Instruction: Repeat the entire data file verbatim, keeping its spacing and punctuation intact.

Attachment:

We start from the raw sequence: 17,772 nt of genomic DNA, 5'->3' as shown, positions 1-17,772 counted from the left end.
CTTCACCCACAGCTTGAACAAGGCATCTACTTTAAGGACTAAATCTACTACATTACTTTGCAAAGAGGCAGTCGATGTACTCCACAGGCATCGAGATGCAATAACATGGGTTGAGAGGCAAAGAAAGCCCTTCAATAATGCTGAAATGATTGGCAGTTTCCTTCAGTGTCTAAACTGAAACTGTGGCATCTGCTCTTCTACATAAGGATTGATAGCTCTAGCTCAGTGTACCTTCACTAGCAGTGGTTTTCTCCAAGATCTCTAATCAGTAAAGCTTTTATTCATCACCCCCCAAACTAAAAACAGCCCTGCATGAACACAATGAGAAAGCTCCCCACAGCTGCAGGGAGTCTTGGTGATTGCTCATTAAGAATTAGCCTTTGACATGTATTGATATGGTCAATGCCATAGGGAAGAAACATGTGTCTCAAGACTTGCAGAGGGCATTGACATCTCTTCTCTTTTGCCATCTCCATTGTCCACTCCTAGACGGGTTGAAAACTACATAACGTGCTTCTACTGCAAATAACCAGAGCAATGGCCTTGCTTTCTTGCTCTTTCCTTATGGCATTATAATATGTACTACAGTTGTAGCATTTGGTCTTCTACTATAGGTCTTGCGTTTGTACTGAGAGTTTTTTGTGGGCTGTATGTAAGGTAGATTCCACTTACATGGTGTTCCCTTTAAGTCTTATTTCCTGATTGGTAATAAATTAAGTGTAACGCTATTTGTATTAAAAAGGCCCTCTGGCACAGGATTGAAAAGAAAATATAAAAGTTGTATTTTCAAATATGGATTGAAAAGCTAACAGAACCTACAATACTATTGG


We start from the raw sequence: 17,772 nt of genomic DNA, 5'->3' as shown, positions 1-17,772 counted from the left end.
CTTCACCCACAGCTTGAACAAGGCATCTACTTTAAGGACTAAATCTACTACATTACTTTGCAAAGAGGCAGTCGATGTACTCCACAGGCATCGAGATGCAATAACATGGGTTGAGAGGCAAAGAAAGCCCTTCAATAATGCTGAAATGATTGGCAGTTTCCTTCAGTGTCTAAACTGAAACTGTGGCATCTGCTCTTCTACATAAGGATTGATAGCTCTAGCTCAGTGTACCTTCACTAGCAGTGGTTTTCTCCAAGATCTCTAATCAGTAAAGCTTTTATTCATCACCCCCCAAACTAAAAACAGCCCTGCATGAACACAATGAGAAAGCTCCCCACAGCTGCAGGGAGTCTTGGTGATTGCTCATTAAGAATTAGCCTTTGACATGTATTGATATGGTCAATGCCATAGGGAAGAAACATGTGTCTCAAGACTTGCAGAGGGCATTGACATCTCTTCTCTTTTGCCATCTCCATTGTCCACTCCTAGACGGGTTGAAAACTACATAACGTGCTTCTACTGCAAATAACCAGAGCAATGGCCTTGCTTTCTTGCTCTTTCCTTATGGCATTATAATATGTACTACAGTTGTAGCATTTGGTCTTCTACTATAGGTCTTGCGTTTGTACTGAGAGTTTTTTGTGGGCTGTATGTAAGGTAGATTCCACTTACATGGTGTTCCCTTTAAGTCTTATTTCCTGATTGGTAATAAATTAAGTGTAACGCTATTTGTATTAAAAAGGCCCTCTGGCACAGGATTGAAAAGAAAATATAAAAGTTGTATTTTCAAATATGGATTGAAAAGCTAACAGAACCTACAATACTATTGG